flags unfold in each night’s fire.

This final stanza clues the reader in to what’s to come for the speaker. The “next days” will consist of work, of preparing for the coming winter. The wood, though dead, will sustain the speaker’s life. However, this does not seem to be a comfort to the speaker. She compares the wood to the bodies of birds, most of whom will be migrating for the winter. The reader knows from the third stanza that the speaker envies these birds to whom “faith comes more easily,” and the mood in this final stanza continues to be a heavy one. The speaker recognizes the natural order of things. She does not have wings; she cannot fly away above the currents. Time will continue to pass and she will not live as an immortalized goddess. She does not, however, stop seeing beauty in things around her. The flames of the fire, her sustenance in the cold, become the wings and songs of birds.

“Field’s Edge, Mid-September” is important to the rest of the collection not only because it is the first poem but because it sets the tone and style for the poems that follow. The theme of change, emphasized by the changing of the seasons and the passing of time, is one that resurfaces again and again. “You and the Ides of March: A Love Poem To Winter” addresses both time and seasons within the title and the body of the poem. The poem is addressed to winter, but the Ides of March, the 15th of the month, falls near the beginning of spring. Winter has almost, if not already, passed. In the last two stanzas of the poem, Williams writes, “The woods grew thicker, / darker, as if morning was / never again to wake us. / I could hear no birds, nothing but the / pounding of what was once my heart.” Like the first poem, this poem addresses the end of something, the loss of something. “En Route” also addresses the loss of something at the hands of seasons and times. Williams ends the poem, “But there is nothing the wind and the rain won’t eventually take from us.”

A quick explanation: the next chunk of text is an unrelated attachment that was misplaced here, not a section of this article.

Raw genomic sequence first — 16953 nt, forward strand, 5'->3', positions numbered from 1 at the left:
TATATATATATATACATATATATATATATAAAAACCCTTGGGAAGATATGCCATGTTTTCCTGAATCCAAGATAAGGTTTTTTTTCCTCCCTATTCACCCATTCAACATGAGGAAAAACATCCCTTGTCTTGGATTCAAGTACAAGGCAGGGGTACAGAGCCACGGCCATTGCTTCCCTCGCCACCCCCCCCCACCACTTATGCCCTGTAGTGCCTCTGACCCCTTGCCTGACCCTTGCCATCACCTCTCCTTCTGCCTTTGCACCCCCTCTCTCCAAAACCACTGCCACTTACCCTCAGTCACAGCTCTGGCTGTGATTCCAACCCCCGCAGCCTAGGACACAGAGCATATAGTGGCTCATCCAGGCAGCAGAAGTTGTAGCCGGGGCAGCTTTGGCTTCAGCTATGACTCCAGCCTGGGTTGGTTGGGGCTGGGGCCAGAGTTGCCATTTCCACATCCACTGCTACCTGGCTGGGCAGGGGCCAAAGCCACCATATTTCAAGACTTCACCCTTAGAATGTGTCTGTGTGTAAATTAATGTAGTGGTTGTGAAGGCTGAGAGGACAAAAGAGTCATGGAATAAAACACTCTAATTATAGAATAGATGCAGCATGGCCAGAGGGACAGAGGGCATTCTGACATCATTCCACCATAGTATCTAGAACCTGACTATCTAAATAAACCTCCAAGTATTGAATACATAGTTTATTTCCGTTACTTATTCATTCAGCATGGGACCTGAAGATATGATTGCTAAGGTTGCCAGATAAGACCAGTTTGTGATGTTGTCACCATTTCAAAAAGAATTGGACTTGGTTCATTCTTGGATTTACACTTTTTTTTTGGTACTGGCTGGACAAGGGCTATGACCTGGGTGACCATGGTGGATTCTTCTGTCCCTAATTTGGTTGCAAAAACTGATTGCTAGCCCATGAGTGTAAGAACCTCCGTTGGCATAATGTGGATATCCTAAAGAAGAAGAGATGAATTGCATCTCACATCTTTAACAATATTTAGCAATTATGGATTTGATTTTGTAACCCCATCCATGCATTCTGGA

Another poem that addresses both loss and the seasons is “To Persephone as a Man in the 21st Century.” In mythology, Persephone, a Greek goddess of vegetation, comes to and leaves earth with the seasons. Her coming and going closely marks the passage of time and is often revealed through the fertility of the earth or the lack there of. Though the poem does not directly address the seasons, the presence of Persephone alone is enough to evoke this image. Additionally, Williams writes, “You once led me away from myself,” and, “Before you return home.” These two phrases illustrate a cycle of coming and going. Sometimes Persephone is here, sometimes he—in this case—is not.

Another important aspect of “To Persephone” is the simple fact that Williams is alluding to mythology. As discussed, Williams introduces this concept to us in “Field’s Edge” with the presence of Venus. Throughout the collection, Venus resurfaces in the title of “A World Without Venus,” accompanied by Eve in the body of the poem. Eve is not the only biblical character present throughout the collection.
In fact, several biblical, literary, and historical or cultural figures—particularly artists—appear throughout the poems. Jesus appears in “Hale-Bopp,” and the Virgin Mary is pictured as a painting in “Maples on Fire.” “Maples” also mentions Madonna. The artist Picasso appears in both “A World Without Venus” and “Father Dream,” van Gogh is present in “Step Four: Taking a Moral Inventory,” and Georgia O’Keefe is named in “Early Saturday.” Shakespeare’s Ophelia is included and “Mayday Eve: Insomnia and Flowers,” and Williams references Romeo and Juliet in “Hale-Bopp” when she writes, “Star-crossed, indeed.”